As several middle school children have done, a group of middle schoolers explored the Kalluru temple in July 2018. This was part of a Local History Project. They had visited a few places in the vicinity.
Our attempt was to try and interpret what we had seen and what we had heard.
We looked yet again at the relief sculptures. We made guesses. What does a relief sculpture of a dancing woman suggest? And the figure playing the flute? Does it have anything to say about the sculptor at all? Did sculptors draw on their own imagination or did they just receive designs and images?
We talked about evidence and finding meaning and speculating.
The change in Kalluru temple was well on its way. Around seven years ago, large plaster figures appeared, atop a flat stone entrance. They were painted light yellow.
The change seemed sudden.
The road widened. Still bumpy but wider now. A car could come through comfortably. Some stone carvings lying in the courtyard were cleared away. A metal door with a mesh window covered the closed mantapam.
In July 2018, our Local History middle school team went to Kalluru temple. It was a long time since I had been there. I had glimpsed inside, but what we now encountered was incredible. Not a total transformation, but a dramatic amalgam of the seeming ancient and the seeming present.
Elaborate stucco sculptures perched on the entrance way and other structures. Sculptures painted with all A manner of colours. Extremely intricate art work done by skilled artisans. A juxtaposition of rough granite and smooth plaster. What was made centuries before and what has now arrived, collapsed almost into one.
The mantapam was open. In place of the earth floor which we used to sweep and which sheltered cows at night was a shining pink granite floor. The temple priest, the pujari, welcomed us in. In our Local History class we had attempted to learn about the stories of places and people. We sat down on the granite floor. The pujari held forth about life in his grandfather’s time. Some of the children wrote notes.
People extracted oil from the seeds of the ippe mara trees.
The ippe mara trees were grown before the pujari’s grandfather’s time.
People used herbal remedies.
There were fewer illnesses.
Children learned letters by drawing them in the sand.
People cooked in earthen pots.
Children played kabbadi.
They swam in wells.
We listened to the recollections.
Here was oral history, received memories.
One of our children drew a broken sculpture in the courtyard of a seated figure, broken at the waist. Nor torso or head. Only a belly and cross-legged legs. A semblance of cloth visible across the lower part of the body. A clue about clothing at some period.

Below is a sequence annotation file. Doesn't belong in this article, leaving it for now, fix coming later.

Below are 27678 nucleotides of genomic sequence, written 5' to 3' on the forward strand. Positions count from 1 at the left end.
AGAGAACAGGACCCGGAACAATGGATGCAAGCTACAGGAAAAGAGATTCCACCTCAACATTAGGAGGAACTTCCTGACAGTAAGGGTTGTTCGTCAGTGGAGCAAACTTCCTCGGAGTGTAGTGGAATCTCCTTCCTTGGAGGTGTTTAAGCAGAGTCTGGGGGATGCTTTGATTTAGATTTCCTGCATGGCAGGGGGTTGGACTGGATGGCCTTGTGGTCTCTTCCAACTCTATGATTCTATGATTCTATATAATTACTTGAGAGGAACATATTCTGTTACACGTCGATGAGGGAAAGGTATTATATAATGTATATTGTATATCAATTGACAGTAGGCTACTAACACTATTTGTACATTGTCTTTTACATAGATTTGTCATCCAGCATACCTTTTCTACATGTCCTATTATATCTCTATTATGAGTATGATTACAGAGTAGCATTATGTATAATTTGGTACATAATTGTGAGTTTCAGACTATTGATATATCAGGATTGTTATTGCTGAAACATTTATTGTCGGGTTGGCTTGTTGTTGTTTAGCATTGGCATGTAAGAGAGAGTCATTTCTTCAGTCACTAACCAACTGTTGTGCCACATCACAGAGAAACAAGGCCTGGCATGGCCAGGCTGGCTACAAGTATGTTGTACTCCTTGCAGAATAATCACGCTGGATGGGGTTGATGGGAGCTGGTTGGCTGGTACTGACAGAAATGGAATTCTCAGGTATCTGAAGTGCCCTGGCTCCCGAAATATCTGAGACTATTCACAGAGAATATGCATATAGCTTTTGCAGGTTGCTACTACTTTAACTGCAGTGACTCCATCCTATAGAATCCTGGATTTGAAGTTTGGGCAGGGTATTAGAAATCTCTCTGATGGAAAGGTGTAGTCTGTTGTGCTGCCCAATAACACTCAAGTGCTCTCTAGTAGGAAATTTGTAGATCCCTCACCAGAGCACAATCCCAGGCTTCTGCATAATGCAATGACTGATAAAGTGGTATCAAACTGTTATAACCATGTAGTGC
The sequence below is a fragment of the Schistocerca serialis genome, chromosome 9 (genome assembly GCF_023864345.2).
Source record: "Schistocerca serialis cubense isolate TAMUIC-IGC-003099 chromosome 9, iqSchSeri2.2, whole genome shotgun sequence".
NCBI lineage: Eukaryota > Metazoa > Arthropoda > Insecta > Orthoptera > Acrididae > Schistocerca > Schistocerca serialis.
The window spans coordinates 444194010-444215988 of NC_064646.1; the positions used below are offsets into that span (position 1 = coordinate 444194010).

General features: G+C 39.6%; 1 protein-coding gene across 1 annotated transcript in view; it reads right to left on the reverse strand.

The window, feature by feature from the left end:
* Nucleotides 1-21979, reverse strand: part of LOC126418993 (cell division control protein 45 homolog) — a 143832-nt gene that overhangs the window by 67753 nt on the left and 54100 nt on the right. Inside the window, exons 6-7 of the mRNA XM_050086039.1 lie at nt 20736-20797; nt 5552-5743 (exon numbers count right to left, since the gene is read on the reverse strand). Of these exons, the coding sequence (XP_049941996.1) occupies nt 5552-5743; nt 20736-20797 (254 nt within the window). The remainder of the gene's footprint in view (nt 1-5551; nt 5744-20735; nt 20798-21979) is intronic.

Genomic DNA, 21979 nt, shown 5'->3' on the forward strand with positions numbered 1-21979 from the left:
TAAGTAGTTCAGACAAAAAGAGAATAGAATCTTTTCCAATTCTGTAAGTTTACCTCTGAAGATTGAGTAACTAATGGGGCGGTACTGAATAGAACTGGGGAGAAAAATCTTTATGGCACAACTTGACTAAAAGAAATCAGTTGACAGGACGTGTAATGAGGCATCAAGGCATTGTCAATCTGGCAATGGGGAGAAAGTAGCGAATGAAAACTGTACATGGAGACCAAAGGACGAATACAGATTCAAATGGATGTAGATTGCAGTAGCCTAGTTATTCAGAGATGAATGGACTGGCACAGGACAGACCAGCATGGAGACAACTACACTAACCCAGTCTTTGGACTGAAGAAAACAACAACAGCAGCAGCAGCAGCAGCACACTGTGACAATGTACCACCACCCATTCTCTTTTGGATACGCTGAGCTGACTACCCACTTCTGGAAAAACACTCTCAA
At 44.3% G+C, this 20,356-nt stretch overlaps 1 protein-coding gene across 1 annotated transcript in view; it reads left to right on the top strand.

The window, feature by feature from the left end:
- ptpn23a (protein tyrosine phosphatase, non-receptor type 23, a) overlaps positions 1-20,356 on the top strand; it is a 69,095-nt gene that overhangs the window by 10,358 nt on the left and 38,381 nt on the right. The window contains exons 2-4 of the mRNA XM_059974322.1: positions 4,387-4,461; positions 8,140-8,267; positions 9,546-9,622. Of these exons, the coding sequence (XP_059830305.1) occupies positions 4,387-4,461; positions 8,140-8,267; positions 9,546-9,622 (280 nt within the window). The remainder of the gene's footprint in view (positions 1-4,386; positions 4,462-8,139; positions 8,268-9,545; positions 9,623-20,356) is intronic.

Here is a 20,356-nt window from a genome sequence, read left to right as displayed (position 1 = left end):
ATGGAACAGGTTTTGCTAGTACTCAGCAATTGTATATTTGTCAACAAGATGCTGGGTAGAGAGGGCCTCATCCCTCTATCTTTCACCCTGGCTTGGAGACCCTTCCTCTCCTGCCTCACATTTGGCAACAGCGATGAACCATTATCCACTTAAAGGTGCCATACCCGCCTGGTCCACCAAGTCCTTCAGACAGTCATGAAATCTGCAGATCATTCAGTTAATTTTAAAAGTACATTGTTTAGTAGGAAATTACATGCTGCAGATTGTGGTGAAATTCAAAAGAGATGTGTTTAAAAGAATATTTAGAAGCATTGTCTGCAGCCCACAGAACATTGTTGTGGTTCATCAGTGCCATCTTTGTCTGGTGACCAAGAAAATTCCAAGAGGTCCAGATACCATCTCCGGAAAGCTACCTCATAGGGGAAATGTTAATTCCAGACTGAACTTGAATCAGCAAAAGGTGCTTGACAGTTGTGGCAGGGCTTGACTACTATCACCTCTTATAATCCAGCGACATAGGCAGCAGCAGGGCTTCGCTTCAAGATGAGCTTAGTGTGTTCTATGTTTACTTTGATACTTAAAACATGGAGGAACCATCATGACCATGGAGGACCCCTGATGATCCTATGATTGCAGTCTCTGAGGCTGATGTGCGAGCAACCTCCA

The most recent group of middle school Local History students made an exciting “discovery” in March 2019. While trying to copy and make rubbings of inscriptions along outer panels of the temple, they poured water over the engraved letters. And the letters magically appeared, much clearer than we had ever seen them! The students went to work copying down strings of text. As they wrote and as we later examined the findings a few observations appeared:
There were Telugu, Tamil and Kannada letters in these inscriptions.
There were a few names which seemed to be the name of a woman and names of places.
In our discussion, we wondered what this meant. The students suggested that the woman may be connected to the temple in some way, perhaps the priest’s wife? Multiple scripts suggested the presence and interaction of people with varying and connected cultures.
While the eleven year-olds have explored, made drawings and now uncovered inscriptions, a few senior students of Photography and I came to Kalluru with on an early August morning. They were stunned, as I had been, at the transformation.
They had been to Kalluru innumerable times, over their school life. The dizzying splash of colours, the intricately sculpted stuccos caught the eye. But so too a small black granite lotus with incense burning nearby and a pair of dark granite feet sculpted on the ground.
The students, two young women, roamed the site, finding their frames, before bright sunlight shone in.
For our eleven year-olds, stepping into this temple complex for the “first” time, what they see and encounter is a reality that may not alarm. They explore, describe and wonder.
What does such change mean?
Can we even reach for the significance?
Are the meanings we suggest fairly subjective, each of us with our own perceptions?
What does such juxtaposing of the ancient and the modern, an amalgam that may seem alarming to some and celebratory to others mean?
The story of Kalluru, fascinating and mysterious at once, may only become more intriguing as we move into the coming time.
And our children as explorers and story tellers will have more to unravel and more stories to tell.
Leela Garady was an important pillar of support to many founding members of CFL and a deeply inspiring presence. She developed many new and creative ways of teaching language to children. She actively wrote and directed plays in Kannada and Hindi for the students at CFL over the years. Many of her works remain an integral part of the languages curriculum in the school.